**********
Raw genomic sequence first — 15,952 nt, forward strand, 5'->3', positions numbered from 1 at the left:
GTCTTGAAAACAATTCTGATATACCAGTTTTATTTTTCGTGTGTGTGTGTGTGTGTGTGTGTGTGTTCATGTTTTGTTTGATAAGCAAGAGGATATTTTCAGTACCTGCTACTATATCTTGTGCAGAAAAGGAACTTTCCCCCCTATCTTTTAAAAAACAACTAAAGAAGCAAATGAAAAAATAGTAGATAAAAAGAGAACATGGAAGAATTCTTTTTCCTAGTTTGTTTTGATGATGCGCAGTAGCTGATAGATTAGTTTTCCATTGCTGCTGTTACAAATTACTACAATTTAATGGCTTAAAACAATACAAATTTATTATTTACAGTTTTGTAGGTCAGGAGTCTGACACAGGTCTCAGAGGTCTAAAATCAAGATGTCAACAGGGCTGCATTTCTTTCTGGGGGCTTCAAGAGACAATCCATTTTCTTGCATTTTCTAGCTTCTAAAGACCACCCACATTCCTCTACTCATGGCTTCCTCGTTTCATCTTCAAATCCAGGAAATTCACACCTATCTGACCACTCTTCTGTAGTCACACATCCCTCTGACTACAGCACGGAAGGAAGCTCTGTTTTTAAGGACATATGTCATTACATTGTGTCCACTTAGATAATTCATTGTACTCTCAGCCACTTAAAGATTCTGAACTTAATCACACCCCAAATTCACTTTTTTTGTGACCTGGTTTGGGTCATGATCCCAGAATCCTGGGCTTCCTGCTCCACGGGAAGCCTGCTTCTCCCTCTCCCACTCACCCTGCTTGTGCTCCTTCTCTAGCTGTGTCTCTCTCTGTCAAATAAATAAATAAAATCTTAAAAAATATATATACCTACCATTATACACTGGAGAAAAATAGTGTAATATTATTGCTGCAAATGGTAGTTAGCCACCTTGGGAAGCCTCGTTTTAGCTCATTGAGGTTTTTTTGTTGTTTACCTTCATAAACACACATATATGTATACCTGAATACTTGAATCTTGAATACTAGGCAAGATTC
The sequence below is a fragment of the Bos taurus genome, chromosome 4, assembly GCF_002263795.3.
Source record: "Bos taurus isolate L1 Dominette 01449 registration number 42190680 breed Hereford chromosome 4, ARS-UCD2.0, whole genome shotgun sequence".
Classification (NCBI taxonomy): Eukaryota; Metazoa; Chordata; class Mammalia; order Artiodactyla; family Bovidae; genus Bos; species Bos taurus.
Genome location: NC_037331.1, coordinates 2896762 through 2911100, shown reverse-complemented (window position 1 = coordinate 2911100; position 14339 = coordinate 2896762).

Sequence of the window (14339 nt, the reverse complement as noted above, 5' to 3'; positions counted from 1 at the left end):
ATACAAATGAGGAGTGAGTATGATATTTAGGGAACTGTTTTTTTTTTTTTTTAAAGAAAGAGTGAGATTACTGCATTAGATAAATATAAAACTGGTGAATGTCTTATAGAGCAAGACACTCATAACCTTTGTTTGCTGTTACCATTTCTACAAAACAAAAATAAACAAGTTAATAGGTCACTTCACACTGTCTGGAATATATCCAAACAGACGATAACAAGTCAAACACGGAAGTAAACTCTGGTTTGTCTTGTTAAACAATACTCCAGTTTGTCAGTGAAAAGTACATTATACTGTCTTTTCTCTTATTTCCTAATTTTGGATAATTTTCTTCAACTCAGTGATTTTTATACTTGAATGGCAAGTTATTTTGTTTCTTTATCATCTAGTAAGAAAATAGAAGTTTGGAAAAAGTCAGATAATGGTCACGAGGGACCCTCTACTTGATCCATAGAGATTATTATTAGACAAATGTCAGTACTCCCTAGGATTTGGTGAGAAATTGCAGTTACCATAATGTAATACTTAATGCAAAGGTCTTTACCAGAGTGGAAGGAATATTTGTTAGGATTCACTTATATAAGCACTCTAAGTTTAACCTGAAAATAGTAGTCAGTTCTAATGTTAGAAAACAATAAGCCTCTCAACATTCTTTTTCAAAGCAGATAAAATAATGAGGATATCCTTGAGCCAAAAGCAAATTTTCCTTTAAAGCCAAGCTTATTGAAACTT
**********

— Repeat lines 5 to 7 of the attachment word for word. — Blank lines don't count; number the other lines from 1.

Classification (NCBI taxonomy): Eukaryota; Metazoa; Chordata; class Mammalia; order Artiodactyla; family Bovidae; genus Bos; species Bos taurus.
Genome location: NC_037331.1, coordinates 2896762 through 2911100, shown reverse-complemented (window position 1 = coordinate 2911100; position 14339 = coordinate 2896762).

Sequence of the window (14339 nt, the reverse complement as noted above, 5' to 3'; positions counted from 1 at the left end):